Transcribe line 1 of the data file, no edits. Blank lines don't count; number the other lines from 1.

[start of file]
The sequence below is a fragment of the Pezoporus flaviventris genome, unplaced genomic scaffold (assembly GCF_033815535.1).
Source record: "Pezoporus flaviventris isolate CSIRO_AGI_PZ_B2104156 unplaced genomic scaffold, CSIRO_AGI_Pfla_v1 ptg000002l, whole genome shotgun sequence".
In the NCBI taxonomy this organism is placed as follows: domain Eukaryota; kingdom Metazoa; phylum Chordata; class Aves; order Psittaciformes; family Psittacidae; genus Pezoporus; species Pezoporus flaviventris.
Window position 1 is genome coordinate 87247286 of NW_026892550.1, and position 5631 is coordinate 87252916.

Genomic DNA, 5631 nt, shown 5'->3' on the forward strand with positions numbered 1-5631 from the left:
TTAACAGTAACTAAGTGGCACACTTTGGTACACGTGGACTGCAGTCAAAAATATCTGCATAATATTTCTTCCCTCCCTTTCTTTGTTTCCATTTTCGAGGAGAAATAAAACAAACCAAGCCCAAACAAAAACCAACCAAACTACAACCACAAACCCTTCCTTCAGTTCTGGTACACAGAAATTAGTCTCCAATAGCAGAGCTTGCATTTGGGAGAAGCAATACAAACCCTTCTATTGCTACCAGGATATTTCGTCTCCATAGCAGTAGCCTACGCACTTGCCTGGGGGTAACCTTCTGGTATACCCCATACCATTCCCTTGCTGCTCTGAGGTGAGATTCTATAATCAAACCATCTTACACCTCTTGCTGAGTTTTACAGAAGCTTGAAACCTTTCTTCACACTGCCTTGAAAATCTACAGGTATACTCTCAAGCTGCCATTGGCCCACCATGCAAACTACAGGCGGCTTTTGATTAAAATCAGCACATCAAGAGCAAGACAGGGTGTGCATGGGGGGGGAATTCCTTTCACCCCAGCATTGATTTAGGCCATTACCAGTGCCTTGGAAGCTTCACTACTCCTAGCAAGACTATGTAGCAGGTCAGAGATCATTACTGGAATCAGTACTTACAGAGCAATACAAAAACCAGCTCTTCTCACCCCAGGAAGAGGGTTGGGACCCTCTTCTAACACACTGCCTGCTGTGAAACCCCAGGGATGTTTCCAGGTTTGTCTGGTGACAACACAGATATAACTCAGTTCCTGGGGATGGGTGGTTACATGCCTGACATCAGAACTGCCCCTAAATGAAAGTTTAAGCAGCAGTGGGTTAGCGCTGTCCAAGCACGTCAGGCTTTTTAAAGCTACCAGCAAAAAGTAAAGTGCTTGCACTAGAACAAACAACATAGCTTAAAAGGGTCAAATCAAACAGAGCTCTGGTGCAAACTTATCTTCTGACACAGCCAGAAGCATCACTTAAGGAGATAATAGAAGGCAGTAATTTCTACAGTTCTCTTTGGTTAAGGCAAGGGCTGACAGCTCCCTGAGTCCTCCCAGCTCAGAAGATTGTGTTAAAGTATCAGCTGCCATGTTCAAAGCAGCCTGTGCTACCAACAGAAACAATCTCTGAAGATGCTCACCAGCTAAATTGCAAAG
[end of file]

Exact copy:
The sequence below is a fragment of the Pezoporus flaviventris genome, unplaced genomic scaffold (assembly GCF_033815535.1).